Lando Calrissian was the best thing about the movie, despite not being really in it. Nostalgia aside, because he was still the same ‘ol Lando, he made the film feel grounded. As JJ Abrams directed a chaotic movie with quick edits and snarky dialogue, Lando kept it cool and brought everyone together. He was the rock of the film and made everything seem. . . calmer. He was the veteran on set and I think because he was still part of the “old guard,” he stood out brighter than the rest of the characters in the movie.

As I mentioned earlier, Rose got the short end of the stick in this film. However, Kelly Marie Tran absolutely crushed it with great acting and an actual feel for the character. While it wasn’t properly established in the movie, I could feel she had a rich history and fighting fire within her. That’s a part of great acting. Just about everyone else felt bland, but Kelly Marie Tran was a gem in this film.

Thank goodness for Lando (for many reasons)

You know who else wasn’t bland? Kylo Ren! And he had a story arc! They wrapped him up nicely, and the character matured greatly from the last film. I appreciate how much he evolved as a character throughout the film and how his changes felt natural. It was a surprise to be sure, but a welcome one.

Carrie Fisher was fantastic. Knowing they had stock footage was certainly a challenge for the film crew, but I believe they did her right – including her death in the film.

WEDGE ANTILLES CAMEO. YEE.

The droids were great – BB-8, Threepio, and the aesthetics of D-O. D-O wasn’t really a great character, but the physical droid itself was fantastic. It felt like an old droid. I also enjoyed Threepio becoming relevant as it always felt that the droids were just side characters in these films. Finally some justice. And I’m still wondering what happened to his red arm between The Force Awakens and The Last Jedi.

The cameo filled with Jedi voices at end – Yoda, Mace Windu, Anakin Skywalker, Obi-Wan (both actors), Ashoka, and more, were a nice touch for the finale.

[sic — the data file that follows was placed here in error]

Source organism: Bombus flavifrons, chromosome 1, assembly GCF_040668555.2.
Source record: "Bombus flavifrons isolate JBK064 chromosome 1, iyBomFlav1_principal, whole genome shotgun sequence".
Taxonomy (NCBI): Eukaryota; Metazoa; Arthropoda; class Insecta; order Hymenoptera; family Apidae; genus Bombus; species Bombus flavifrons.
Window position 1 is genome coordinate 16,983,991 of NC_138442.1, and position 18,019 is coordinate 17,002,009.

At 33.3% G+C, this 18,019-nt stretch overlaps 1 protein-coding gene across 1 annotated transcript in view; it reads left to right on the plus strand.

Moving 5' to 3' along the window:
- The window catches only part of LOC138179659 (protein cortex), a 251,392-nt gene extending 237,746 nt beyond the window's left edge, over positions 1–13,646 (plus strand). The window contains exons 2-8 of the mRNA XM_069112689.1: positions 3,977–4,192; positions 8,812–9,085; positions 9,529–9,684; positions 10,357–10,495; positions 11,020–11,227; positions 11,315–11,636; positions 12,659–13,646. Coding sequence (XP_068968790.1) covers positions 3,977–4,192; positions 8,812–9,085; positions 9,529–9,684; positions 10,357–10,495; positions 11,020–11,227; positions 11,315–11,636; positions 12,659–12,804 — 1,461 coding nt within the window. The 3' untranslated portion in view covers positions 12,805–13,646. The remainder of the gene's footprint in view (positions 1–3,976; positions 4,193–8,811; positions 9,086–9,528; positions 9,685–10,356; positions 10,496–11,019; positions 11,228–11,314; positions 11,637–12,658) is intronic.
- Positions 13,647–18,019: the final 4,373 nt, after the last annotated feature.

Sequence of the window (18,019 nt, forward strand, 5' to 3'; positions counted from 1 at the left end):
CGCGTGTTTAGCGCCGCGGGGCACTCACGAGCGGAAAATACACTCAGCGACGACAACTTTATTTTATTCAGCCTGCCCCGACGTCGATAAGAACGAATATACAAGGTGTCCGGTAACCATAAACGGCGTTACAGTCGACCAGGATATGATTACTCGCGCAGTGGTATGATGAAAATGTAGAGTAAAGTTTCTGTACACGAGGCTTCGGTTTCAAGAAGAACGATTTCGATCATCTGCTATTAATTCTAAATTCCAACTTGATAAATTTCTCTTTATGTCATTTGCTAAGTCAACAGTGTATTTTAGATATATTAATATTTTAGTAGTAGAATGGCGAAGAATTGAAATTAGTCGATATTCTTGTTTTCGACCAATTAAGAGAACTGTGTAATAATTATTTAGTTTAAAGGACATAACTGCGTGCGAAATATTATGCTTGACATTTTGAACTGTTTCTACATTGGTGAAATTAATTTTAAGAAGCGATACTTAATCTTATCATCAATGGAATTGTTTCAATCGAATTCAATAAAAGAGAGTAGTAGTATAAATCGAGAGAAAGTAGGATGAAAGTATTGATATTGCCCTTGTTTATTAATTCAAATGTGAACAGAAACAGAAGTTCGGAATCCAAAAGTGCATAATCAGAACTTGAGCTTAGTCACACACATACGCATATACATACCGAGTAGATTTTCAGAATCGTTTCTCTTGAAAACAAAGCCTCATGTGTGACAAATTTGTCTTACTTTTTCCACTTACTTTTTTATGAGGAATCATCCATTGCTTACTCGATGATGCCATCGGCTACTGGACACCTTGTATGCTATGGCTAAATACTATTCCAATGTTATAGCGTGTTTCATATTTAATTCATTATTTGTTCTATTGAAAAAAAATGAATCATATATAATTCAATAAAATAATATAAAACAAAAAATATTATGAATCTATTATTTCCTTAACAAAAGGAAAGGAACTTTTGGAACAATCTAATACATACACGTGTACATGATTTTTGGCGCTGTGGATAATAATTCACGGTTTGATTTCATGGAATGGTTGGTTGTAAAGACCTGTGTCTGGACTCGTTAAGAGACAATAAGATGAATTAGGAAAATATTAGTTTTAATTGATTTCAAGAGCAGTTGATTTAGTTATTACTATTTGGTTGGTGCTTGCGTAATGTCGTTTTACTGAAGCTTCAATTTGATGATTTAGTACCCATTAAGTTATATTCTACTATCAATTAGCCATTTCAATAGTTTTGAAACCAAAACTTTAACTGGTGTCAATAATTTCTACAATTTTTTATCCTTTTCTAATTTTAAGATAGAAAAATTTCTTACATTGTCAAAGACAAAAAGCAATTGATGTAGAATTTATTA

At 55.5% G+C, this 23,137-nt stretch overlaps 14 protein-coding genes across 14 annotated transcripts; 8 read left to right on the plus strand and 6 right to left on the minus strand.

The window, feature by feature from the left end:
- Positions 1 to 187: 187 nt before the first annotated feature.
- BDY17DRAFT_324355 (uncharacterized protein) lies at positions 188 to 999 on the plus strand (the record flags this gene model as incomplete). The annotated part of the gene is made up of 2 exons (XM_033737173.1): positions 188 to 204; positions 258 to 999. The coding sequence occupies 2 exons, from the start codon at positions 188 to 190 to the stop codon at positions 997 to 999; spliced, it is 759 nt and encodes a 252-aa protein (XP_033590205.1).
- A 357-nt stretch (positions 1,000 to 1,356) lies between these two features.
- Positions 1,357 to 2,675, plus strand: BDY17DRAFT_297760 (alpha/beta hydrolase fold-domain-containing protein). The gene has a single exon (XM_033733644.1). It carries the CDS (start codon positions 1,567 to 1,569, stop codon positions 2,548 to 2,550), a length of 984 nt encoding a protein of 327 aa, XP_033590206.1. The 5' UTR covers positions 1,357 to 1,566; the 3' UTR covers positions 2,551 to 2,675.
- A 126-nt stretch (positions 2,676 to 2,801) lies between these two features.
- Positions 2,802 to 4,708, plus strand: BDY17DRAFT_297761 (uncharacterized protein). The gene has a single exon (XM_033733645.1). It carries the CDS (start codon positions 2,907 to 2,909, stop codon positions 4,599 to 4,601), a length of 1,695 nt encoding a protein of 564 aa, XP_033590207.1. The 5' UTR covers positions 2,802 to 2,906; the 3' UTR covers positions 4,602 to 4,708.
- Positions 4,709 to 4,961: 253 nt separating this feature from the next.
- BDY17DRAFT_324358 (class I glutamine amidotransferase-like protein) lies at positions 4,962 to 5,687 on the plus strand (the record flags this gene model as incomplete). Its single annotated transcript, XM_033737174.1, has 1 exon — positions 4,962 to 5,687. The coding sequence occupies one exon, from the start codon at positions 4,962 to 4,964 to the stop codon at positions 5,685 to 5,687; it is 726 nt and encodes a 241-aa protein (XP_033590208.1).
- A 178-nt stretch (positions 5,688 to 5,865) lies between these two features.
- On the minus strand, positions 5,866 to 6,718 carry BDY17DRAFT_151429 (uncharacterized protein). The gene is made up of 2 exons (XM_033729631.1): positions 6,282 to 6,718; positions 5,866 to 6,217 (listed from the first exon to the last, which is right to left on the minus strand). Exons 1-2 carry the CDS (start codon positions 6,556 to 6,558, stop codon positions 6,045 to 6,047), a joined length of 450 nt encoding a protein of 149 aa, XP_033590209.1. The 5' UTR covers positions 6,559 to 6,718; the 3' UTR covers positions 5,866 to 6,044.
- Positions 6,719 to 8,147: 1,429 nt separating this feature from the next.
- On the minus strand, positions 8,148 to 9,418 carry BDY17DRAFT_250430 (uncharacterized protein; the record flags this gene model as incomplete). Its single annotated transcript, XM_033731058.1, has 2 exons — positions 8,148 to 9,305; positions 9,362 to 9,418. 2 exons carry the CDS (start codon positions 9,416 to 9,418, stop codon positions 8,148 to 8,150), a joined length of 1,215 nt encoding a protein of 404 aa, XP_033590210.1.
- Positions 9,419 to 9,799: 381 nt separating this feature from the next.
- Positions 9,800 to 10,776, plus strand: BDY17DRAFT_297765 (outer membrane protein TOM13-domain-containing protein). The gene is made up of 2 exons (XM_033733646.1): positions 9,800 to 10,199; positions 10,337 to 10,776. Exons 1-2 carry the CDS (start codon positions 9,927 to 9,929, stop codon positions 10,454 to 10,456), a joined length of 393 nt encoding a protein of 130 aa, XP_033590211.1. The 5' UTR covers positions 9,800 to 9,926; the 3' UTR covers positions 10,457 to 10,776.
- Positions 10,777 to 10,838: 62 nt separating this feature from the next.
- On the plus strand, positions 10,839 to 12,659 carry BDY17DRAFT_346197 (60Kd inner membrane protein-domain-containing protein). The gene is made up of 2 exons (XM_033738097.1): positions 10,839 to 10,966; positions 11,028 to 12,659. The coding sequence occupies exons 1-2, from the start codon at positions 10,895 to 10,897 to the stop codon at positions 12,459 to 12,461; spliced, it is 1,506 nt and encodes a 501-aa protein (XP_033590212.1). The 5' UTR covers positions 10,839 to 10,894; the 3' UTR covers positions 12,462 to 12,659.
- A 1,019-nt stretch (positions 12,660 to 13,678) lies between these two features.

Chewie’s medal, while silly and unnecessary, was still cute. The “injustice” was finally served. In the film, it does seems stupid stupid however. Like, in her will, Leia would have, “When I die, give Chewie a medal” as if it bothered him for all of these years and she would’ve just held on to it because of reasons. I mean, one touching thing to consider is you could say the medal was for Peter Mayhew, the original actor of Chewbacca. So arguably there is that sort of warm feeling to associate the medal with.

The Borrowed

As I’ve mentioned in my Rey is a Clone theory, a lot of this trilogy had been borrowed from previously established Star Wars lore. It used to be known as the Expanded Universe, but is now acknowledged as “Legends.”

The Expanded Universe incorporated everything from television to books, comics, and video games. The whole “lore” of the EU was traced back to well-before 10,000 years before A New Hope and hundreds of years after Return of the Jedi. Some of the earlier EU came from the video game known as Knights of the Old Republic (KOTOR), which is one of my favourite video games and Star Wars “movies” ever. It takes place around 4000 years before A New Hope and established the Republic and Sith Empire with a rich backstory and legacy that spanned even further than you what you played in the game. The game’s story was so rich and incredibly it became canon within the EU.

After two games, Knights of the Old Republic turned into an MMO (massive multiplayer online) game, like World of Warcraft. This game was called, Star Wars: The Old Republic (SWTOR). It’s still thriving today, and I play it on and off from time to time. The MMO takes place around 300 years after KOTOR 2 and explores similar themes. These games, as they are so far away canonically from the films, have lore borrowed from them for the new films/TV shows. This is because there is little to no worry of anything being retconned.